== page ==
So you’ve decided to open a business and as a sign that your idea is perfect, a great spot has opened in the “best” business section in town. As a business consultant I have spoken to hundreds of clients who found the perfect spot for a perfectly unbelievable price. I have encouraged these clients to take a quick moment – it has to be a quick moment because this deal won’t last for long – and consider the feasibility of the site they have found. Here are some things I have asked them and suggest that you consider before leasing or buying a new business site.
- Is it zoned properly?
I have seen all too many clients find a good deal on a storefront to find out after the fact that it is not zoned for their type of business. Sure you can file for a variance or a change in zoning, but do you have the time and money for the task? What if the zoning board does not approve your request? Most small and start-up businesses need to count every cent in the beginning and this great deal could be a budget breaker or even worse it could leave you with a lease for property you cannot use.
- Is it really the right price?
Many new business owners are so excited about what they are going to do that they sometimes overlook some important matters. What are you purchasing in the lease? Who pays for building repairs, the roof, the AC and other items? I have seen many clients who didn’t really review their lease and ended up paying for additional unexpected items as a condition of the lease they signed. It may be helpful to let an attorney review your lease before you sign.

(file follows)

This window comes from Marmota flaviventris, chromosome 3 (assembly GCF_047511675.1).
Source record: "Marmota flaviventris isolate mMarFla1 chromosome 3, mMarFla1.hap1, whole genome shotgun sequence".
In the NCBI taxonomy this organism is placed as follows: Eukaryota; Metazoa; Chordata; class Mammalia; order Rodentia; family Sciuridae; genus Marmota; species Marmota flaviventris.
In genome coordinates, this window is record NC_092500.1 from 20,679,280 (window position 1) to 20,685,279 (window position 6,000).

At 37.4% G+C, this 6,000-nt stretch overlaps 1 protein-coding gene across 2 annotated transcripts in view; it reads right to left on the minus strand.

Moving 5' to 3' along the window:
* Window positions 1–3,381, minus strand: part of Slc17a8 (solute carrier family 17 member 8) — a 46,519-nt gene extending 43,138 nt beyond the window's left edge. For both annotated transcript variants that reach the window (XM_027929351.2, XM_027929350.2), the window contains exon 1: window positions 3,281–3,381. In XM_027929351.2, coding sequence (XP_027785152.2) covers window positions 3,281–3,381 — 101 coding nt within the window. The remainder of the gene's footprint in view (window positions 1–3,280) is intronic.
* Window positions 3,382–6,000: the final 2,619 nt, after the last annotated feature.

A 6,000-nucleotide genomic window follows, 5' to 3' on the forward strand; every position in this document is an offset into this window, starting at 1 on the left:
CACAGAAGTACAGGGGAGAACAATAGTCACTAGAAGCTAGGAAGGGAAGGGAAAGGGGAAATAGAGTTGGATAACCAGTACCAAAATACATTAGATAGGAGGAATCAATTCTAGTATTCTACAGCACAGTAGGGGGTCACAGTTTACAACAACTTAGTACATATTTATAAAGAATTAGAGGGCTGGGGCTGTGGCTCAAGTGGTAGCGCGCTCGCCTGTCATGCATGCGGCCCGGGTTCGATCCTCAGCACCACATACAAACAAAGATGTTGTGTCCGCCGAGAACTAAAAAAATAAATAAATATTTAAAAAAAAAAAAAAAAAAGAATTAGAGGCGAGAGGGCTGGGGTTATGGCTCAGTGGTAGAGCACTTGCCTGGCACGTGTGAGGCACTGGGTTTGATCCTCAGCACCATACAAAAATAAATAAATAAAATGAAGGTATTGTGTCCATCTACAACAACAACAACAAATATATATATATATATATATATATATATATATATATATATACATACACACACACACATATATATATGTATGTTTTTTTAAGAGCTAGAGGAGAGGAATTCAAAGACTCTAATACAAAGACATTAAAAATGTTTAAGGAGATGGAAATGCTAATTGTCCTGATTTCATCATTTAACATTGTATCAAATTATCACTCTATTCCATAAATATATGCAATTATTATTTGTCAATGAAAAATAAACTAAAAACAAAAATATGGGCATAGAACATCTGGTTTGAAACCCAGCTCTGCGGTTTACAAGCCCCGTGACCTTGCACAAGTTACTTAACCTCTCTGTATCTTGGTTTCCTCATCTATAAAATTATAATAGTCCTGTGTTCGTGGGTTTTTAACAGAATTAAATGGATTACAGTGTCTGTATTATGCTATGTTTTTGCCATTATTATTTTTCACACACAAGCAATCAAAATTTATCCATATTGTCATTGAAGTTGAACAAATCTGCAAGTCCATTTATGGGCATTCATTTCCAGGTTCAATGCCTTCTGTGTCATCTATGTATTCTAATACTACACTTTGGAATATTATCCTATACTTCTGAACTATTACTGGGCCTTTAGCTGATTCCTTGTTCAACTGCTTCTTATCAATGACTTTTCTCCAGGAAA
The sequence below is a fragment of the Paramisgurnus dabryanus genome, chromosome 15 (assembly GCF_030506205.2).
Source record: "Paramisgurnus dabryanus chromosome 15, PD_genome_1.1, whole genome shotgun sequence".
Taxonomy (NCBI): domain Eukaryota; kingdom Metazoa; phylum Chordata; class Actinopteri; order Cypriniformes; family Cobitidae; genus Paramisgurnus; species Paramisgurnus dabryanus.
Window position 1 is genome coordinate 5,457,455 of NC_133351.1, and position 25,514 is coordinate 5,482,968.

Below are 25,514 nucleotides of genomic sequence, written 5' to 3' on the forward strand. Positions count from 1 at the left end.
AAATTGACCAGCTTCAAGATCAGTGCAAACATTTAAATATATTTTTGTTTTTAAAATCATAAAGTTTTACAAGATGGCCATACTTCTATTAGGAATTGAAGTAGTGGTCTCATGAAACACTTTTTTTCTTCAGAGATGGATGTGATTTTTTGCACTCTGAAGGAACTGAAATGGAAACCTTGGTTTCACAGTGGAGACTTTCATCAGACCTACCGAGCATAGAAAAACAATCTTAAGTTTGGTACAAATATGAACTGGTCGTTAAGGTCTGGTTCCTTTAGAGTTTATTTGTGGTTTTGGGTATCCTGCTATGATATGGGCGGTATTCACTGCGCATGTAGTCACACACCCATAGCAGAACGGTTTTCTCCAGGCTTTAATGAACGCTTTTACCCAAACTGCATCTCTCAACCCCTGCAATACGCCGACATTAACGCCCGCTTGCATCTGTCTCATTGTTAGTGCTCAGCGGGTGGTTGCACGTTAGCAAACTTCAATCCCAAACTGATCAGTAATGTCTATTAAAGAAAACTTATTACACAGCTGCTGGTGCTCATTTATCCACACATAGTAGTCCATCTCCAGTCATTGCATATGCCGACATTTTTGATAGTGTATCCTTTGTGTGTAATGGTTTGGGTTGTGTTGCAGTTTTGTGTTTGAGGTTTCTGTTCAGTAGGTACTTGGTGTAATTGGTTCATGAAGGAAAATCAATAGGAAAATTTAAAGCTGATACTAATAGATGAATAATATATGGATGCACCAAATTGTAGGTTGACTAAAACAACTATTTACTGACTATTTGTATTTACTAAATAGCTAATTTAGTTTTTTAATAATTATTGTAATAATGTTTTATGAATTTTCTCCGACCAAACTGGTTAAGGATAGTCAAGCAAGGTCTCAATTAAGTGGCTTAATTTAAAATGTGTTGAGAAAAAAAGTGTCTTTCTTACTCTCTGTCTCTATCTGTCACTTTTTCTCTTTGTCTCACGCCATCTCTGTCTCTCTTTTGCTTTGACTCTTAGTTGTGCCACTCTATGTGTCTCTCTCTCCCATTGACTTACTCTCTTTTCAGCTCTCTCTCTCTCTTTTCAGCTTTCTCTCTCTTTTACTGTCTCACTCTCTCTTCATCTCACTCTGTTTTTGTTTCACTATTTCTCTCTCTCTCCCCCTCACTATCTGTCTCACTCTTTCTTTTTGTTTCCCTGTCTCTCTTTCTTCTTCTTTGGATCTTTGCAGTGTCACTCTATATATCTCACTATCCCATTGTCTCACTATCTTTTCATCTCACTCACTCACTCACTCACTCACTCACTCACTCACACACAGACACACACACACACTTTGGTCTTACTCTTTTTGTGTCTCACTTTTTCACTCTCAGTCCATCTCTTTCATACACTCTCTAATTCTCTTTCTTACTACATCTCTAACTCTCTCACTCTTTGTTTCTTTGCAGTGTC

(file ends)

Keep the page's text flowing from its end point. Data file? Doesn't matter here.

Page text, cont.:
- How long is the lease?
A great price and a long-term lease may sound like the best thing – and it can be. But if things do not go as planned, you could be stuck with a lease that goes for several years that you cannot afford. I often advise my clients to try to get a short-term lease with an options to extend. This allows for the ability to adjust to the dynamics of your business, good or bad. Again, see an attorney to discuss ways to maximize your control of the property with the least amount of risk.
- What is the customer perception?
You found a great price and location but what does your intended customer think of the area and the stores around it? There’s nothing wrong with a pool hall or a pawn shop, but will your customer see some problem coming to your baby boutique? View your proposed site from the road. Does the shopping center or the area appear inviting or does it send other messages? What does your customer want to see?
- What is the customer convenience level?
I have a business that I like and would stop in more often if it were not for the two U-turns and a line of traffic that must be dealt with to get into the shopping center. Once you finish your shopping it is another challenge to get out of the parking lot? Needless to say, I only go there when I cannot find a product at another location. How much of an ordeal is it for your customer to get to your business?
- What is the safely level?
What is real and perceived safety at your proposed site? Is it safe for you, your customers and your employee to visit during business hours? Do the conditions change after dark? What is the perception of the location and the neighborhood even if it is safe? Check the property out at different times of the day and check crime reports for the area.
- Is it really the right/best location?
Finally is it really the right price or is just something you think you can afford? After you have assessed the site from the perspectives above, ask yourself if this is really the best place for my business to grow and succeed.
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